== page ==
I play in a fourth-edition Dungeons And Dragons game, and our gaming group encourages us to write little in-character journals. It helps us get a better feel for our characters, and helps share that direction with the GM and other players. I haven't been doing so until now, but I'm feeling creative tonight :)
When I was a younger gnome, my mind was aflutter with ideas of the big folk. I was bored of my sleepy little village, where everybody knew everybody and every secret was only as well kept as the next gossip around the teapot... certainly not a good environment for a person such of myself, practicing in the ways of subtle roguishness. When I said my goodbyes to my brothers and sisters and round-bellied neighbours, I made my way quickly to the magnificent cities I've heard of, where humans and elves and all manner of tall folk do all they can to live close to each other, then immediately do all that they can to build walls between themselves. I was amused by the hilarity of the situation, and challenged by the sheer arrogance of the citizens of these capacious communities.
I was caught and jailed (through no direct fault of my professional skills, I'm quick to remind my readers) and was forced to accept a position in a gaggle of wandering mercenaries. At first, I found the change in my fortunes humbling; rubbing shoulders with and rubbing my nose at the big folk had sired superciliousness myself, and I honestly saw this temporary digression in my career as penance. Some ambiguously honest work with these adventuring ruffians would not only pay the debt for my freedom, but give me some much-needed perspective.
Lately, I am finding my association with my guild-fellows... disillusioning.
An unexpected jaunt to the Feywild, and suddenly the world is in overwhelming jeopardy! There are rumours of dragons rising and enslaving their kin, armies marching on lords and lands, villages burned to coals! We were swept up in happenings before we had a moment to properly consider them, rescuing teiflings we barely trusted, storming keeps we had no stake in, and now avenging an expired employer with the possibility? Worst of all, some of my ambitious allies see themselves as decorous devisees of an empty throne... while others have arbitrarily promoted us as heroes and generals in these hostilities!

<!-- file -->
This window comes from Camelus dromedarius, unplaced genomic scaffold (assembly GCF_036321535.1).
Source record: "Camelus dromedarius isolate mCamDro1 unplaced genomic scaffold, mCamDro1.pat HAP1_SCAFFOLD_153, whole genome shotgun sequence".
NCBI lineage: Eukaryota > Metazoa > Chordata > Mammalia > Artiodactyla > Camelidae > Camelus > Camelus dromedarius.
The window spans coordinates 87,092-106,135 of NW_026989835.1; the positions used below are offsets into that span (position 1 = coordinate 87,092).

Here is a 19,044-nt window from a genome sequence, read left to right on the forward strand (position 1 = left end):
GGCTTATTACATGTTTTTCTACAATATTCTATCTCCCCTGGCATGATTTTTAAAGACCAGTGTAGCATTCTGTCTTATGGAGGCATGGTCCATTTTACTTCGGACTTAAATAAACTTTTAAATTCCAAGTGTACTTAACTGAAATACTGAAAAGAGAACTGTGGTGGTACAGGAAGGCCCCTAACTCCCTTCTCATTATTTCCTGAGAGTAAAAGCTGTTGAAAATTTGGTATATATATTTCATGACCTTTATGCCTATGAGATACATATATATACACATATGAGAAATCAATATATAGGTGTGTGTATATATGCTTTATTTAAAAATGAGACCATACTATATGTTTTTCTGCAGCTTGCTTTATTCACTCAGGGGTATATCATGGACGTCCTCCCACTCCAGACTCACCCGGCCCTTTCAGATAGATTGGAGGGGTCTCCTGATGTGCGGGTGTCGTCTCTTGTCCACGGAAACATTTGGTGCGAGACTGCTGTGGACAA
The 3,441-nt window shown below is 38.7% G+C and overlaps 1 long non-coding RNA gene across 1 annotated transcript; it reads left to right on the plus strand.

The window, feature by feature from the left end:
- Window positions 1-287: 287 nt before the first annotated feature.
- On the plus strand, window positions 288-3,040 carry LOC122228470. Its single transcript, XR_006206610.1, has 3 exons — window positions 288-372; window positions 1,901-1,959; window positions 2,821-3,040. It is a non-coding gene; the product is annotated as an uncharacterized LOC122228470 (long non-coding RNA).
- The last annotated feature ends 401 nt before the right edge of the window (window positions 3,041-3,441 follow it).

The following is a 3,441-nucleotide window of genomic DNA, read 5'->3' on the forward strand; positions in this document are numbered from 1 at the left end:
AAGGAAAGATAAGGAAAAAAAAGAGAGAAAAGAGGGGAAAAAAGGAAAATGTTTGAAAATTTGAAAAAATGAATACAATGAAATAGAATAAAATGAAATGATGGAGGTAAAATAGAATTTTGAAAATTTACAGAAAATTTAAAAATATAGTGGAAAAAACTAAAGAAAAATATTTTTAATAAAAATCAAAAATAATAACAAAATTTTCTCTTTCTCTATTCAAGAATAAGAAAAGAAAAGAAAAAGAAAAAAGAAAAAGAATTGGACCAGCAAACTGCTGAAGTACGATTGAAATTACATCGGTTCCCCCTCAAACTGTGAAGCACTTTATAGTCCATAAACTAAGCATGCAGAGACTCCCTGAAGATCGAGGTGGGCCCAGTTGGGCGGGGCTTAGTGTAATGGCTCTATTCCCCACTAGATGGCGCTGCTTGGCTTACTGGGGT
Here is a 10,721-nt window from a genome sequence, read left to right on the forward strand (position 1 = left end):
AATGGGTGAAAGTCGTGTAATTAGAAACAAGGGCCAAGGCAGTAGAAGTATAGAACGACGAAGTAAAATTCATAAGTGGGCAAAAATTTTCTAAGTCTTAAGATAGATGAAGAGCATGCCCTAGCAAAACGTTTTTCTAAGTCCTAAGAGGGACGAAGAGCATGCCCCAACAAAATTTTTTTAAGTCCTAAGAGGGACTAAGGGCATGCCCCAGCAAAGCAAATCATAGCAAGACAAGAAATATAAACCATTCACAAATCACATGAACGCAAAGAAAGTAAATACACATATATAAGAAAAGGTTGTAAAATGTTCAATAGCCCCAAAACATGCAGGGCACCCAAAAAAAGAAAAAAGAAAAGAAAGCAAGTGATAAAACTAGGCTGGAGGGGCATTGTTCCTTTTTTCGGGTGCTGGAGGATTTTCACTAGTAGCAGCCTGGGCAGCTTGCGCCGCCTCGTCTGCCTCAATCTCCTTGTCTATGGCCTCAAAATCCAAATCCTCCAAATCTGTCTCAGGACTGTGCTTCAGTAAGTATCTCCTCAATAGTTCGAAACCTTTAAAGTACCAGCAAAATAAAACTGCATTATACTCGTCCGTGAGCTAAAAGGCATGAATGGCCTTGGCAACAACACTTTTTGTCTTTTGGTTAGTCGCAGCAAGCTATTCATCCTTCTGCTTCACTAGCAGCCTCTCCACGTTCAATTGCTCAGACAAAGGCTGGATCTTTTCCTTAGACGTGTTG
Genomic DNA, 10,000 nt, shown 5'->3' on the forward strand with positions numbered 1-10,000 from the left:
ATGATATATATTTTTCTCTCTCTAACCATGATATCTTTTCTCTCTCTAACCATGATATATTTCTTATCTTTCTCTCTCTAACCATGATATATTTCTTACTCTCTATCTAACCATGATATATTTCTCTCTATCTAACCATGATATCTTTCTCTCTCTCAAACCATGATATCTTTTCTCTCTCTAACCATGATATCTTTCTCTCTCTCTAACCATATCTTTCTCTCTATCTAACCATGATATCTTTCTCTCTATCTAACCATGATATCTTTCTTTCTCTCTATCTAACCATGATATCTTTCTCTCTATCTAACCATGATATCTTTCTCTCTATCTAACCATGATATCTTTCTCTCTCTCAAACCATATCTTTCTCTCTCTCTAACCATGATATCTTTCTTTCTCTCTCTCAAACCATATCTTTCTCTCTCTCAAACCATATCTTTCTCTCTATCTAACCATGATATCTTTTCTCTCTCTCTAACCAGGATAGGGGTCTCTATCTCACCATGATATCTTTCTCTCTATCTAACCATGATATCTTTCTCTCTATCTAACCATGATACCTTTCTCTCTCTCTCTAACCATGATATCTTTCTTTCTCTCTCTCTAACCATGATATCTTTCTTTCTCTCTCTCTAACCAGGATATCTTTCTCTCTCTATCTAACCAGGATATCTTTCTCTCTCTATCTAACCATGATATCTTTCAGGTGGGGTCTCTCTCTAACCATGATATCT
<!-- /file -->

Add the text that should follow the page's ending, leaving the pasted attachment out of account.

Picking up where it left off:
And these presumptuous partners of mine certainly think of me as weak, or cowardly, or perhaps even useless. These big folk, with their puff-up chests and better ideas for the world (thinking themselves more righteous than other puff-up big folk with better ideas for the world, naturally) thinking so low of the little gnome that comes along. Poorly trained for this sort of thing, no interest in war or dying, would certainly hide in an out-of-the-way cottage with good meals and strong drink instead of fight for any land or lord or cause outside his direct person. Not the heroes or princes or captains or chaplains they've all convinced themselves to be.
Yes... I, Julian Comstock, gentleman thief and gnome, am afraid. And yet, for all these dark times and little rewards, I still fight beside them. I'll let you, readers and survivors of these events, be the final judges of bravery.